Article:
Under Bloomberg’s jobs proposal, states would receive “substantial grants” from the federal government to upgrade job training, including “major new investments in community and technical colleges while partnering with employers,” according to the campaign. Bloomberg has not identified how much he would spend on the grants, some of which would be competitive, or how he would pay for them.
It’s not surprising Bloomberg would select an initiative of Emanuel, his fellow former mayor who also is a business-friendly moderate Democrat, to highlight his plan. In Illinois, Bloomberg also has hired campaign staff who worked for the former Chicago mayor, including political operative Tom Bowen and state spokeswoman Julie Kaviar.
Other provisions of Bloomberg’s jobs plan include:
-- A goal of having 1 million students per year earn apprenticeship degrees by 2030, with federal funding provided to state and local organizations.
-- Modernize job training for adults to transition into new jobs by offering expanded monthly Earned Income Tax Credits and unemployment insurance to those enrolled in a job training program, which Bloomberg’s campaign says would give workers “additional income for childcare costs, rent and other living expenses that often dissuade people from investing in their own training and education."
-- Expanded availability of Pell grants for short-term job training for low-income Americans and individuals in prison.
-- Give all workers, including gig, contract and franchise employees, the right to organize and collectively bargain while outlawing “no-poaching” agreements among franchisees not to hire one another’s workers and eliminating non-compete clauses for low- and middle-income workers.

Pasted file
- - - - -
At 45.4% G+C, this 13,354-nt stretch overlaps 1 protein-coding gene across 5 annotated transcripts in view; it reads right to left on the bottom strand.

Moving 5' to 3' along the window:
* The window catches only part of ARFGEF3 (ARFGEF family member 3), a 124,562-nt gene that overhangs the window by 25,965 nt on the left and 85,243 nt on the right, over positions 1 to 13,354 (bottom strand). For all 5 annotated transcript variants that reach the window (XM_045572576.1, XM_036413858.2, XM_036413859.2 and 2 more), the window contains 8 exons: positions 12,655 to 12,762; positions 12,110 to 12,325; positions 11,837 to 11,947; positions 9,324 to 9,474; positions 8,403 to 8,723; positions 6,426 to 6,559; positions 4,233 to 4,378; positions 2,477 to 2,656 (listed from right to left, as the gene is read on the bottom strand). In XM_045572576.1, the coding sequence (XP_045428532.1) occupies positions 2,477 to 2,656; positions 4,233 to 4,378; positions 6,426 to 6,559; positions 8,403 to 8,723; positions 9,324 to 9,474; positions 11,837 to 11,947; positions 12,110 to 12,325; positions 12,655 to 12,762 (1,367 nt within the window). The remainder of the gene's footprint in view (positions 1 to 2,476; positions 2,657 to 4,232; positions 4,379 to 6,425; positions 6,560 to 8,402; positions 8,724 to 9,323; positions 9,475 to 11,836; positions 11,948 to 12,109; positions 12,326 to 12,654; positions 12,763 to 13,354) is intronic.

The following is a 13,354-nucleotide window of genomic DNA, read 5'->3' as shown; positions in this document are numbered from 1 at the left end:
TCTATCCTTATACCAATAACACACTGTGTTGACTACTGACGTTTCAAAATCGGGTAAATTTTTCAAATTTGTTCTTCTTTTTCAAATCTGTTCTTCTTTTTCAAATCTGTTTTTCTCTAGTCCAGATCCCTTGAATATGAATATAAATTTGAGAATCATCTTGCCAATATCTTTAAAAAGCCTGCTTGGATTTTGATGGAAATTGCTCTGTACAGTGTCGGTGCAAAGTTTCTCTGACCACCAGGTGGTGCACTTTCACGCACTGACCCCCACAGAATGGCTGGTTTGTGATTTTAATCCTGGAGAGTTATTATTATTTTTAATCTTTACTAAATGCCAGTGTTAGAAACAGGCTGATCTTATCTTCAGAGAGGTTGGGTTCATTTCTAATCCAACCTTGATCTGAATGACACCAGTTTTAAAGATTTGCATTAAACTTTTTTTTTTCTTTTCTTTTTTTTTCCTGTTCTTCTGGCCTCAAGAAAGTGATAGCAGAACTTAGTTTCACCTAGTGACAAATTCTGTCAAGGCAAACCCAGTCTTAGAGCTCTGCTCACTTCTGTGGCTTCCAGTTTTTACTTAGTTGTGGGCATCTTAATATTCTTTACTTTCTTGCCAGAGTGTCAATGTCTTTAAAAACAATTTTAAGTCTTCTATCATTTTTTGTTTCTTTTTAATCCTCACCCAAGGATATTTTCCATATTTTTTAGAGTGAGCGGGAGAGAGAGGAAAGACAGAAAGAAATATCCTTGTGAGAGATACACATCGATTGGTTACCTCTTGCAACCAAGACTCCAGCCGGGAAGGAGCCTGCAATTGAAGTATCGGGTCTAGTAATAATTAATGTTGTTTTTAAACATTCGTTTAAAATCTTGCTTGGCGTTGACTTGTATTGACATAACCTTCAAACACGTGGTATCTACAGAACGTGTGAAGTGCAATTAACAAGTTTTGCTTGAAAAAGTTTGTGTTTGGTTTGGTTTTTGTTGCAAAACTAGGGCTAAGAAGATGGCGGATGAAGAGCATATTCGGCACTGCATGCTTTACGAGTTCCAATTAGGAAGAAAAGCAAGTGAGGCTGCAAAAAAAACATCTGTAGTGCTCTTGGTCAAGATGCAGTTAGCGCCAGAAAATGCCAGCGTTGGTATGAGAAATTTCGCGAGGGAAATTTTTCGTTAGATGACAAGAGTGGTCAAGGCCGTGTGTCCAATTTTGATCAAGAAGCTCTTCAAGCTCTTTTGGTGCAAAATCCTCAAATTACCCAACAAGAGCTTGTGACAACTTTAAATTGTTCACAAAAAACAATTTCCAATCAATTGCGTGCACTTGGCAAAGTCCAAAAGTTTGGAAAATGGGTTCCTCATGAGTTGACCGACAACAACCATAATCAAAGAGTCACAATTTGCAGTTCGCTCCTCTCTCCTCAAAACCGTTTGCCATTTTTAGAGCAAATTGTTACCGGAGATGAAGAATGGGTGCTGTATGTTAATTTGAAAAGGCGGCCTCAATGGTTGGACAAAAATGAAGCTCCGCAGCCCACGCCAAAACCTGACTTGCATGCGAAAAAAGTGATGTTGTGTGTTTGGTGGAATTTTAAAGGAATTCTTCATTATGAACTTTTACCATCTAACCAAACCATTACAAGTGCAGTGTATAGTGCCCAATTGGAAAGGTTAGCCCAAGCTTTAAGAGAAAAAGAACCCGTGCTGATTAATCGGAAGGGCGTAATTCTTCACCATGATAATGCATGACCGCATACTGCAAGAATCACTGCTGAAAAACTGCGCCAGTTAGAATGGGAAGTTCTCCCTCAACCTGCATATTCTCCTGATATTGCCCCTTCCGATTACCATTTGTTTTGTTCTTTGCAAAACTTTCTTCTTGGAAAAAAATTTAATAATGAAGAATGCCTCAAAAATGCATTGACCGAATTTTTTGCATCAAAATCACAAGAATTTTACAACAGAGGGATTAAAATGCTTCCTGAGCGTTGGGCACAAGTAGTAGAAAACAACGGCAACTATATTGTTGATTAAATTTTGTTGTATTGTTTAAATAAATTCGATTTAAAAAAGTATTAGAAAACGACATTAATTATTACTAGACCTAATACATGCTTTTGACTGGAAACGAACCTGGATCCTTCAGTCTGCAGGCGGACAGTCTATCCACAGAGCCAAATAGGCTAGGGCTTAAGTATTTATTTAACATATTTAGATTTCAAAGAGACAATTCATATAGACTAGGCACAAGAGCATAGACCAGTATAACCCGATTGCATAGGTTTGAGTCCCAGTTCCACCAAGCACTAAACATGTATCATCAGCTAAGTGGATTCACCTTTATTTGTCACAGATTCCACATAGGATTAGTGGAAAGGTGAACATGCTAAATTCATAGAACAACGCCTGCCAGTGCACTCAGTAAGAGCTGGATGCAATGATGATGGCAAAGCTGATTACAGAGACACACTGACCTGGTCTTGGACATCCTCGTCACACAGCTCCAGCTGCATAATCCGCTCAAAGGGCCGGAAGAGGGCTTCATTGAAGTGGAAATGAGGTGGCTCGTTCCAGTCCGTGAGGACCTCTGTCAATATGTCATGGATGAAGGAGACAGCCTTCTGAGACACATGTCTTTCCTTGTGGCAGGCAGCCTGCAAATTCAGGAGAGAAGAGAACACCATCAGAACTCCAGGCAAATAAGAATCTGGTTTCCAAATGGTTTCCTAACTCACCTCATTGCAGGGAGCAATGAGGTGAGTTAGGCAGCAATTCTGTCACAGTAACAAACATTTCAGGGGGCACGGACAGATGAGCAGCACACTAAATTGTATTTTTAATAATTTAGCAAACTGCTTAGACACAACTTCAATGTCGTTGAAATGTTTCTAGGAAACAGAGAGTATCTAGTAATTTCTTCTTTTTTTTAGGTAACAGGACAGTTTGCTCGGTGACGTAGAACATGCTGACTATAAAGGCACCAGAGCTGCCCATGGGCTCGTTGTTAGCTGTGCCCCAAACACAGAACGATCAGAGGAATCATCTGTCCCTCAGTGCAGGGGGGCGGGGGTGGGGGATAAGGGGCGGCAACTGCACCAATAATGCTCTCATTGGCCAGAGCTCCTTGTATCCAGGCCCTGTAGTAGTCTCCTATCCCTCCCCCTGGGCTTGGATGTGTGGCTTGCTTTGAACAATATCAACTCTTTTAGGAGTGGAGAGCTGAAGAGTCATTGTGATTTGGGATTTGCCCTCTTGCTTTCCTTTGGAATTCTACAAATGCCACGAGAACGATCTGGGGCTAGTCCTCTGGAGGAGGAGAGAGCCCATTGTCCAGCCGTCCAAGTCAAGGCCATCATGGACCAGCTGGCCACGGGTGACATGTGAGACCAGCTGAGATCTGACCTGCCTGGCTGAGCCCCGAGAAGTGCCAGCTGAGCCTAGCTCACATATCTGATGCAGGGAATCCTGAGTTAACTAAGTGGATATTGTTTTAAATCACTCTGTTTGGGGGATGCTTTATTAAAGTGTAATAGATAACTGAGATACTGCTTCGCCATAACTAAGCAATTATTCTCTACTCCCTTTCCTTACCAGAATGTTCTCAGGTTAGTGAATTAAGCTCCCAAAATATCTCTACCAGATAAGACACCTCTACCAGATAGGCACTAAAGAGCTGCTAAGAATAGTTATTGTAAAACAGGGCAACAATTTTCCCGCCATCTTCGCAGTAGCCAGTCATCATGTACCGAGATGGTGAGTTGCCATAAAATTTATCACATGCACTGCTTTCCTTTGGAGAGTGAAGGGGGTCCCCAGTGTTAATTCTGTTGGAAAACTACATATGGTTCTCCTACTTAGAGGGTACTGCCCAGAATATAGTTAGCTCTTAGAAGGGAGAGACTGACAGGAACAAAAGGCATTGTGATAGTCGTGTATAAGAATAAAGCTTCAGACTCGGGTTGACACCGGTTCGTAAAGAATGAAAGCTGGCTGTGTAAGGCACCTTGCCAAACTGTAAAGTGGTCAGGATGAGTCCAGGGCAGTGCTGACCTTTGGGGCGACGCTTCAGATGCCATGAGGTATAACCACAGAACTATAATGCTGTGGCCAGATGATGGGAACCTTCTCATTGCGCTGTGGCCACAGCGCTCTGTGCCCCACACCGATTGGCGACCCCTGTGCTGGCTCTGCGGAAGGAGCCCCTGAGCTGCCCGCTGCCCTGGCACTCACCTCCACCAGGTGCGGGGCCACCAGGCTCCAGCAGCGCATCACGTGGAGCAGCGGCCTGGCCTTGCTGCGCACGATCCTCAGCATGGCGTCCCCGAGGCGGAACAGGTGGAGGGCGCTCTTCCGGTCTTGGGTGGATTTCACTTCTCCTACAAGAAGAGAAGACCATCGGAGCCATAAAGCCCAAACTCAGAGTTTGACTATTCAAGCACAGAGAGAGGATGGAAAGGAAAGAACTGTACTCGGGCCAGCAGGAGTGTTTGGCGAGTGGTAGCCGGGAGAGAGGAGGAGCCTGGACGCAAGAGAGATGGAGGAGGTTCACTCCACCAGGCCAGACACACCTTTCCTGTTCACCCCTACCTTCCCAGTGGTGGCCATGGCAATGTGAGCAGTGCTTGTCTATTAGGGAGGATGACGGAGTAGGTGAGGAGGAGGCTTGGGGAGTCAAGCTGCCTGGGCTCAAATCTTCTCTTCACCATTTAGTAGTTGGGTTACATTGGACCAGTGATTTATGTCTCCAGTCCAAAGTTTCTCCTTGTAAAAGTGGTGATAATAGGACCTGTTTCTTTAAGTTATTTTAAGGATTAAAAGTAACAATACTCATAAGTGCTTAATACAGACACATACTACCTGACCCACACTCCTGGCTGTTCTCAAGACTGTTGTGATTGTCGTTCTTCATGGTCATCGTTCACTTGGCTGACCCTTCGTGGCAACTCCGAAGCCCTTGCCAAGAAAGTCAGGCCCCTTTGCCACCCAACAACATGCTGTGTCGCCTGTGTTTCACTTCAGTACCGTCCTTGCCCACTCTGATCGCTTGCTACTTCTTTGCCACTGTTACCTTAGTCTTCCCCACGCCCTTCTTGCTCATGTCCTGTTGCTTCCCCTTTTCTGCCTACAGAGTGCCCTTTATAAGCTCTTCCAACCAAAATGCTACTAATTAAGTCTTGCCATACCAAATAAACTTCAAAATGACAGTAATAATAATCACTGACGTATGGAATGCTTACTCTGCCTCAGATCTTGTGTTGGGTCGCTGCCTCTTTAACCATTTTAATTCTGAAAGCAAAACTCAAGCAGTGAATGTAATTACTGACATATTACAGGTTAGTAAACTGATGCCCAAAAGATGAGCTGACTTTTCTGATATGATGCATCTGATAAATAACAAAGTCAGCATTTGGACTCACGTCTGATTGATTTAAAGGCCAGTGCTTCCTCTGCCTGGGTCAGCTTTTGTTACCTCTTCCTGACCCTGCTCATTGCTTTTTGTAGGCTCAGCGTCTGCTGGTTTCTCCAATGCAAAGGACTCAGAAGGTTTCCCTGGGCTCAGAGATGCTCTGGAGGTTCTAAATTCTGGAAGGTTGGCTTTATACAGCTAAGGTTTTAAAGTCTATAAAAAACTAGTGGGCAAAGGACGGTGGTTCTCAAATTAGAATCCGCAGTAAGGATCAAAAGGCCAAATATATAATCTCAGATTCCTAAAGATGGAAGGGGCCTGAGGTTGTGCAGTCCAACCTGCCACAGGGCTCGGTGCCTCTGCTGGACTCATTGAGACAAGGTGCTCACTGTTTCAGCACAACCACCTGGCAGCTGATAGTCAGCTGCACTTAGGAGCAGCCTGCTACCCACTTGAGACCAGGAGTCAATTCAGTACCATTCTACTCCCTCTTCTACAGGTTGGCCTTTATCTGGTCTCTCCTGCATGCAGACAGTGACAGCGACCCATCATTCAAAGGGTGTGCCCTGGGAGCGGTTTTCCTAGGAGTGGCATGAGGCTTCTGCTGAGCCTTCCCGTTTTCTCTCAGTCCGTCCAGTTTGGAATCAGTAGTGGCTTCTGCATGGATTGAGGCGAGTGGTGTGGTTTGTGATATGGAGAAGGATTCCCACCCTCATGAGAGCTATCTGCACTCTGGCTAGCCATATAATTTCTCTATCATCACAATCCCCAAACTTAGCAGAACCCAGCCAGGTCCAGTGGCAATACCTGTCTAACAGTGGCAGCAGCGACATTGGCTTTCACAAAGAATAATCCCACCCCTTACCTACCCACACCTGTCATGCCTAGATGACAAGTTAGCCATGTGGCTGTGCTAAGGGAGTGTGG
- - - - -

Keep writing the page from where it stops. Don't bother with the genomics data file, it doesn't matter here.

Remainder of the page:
-- Pass a $15 minimum wage tied to inflation while instituting a federal paid family leave standard and expanding access to child care.
-- Launch a “major public research and development initiative” to create jobs in industries such as agriculture, manufacturing and medicine, and to “reward cities with the best plans for inclusive growth.”
-- Institute anti-monopoly protections against large employers in rural areas while expanding broadband access in those areas.
-- Encourage businesses to locate and hire in distressed communities through a “place-based” earned income tax credit that would lower costs for employers.
Bloomberg’s campaign did not provide cost estimates or funding sources for the proposals in his plan.
The former mayor’s visit to Chicago will be followed by a stop at a soybean farm in Wells, Minnesota, where Bloomberg will highlight aspects of his plan aimed at rural communities, and a visit to an innovation hub in Akron, Ohio, where he will emphasize plans to increase spending on research and development for new jobs.
“I’ll be visiting three of the communities our plans are designed to help, the South Side of Chicago, for example, a neighborhood that has long suffered from very high poverty rates in one of the world’s wealthiest cities," Bloomberg said in his brief remarks to reporters on Tuesday.
Like Bloomberg, the New York-based campaign’s news releases also referred to the South Side as a “neighborhood of Chicago," the equivalent of referring to Brooklyn as a village or town instead of a borough.
Chicago, of course, is known as the city of neighborhoods, with a couple dozen or so of its 77 official neighborhoods spanning the South Side alone.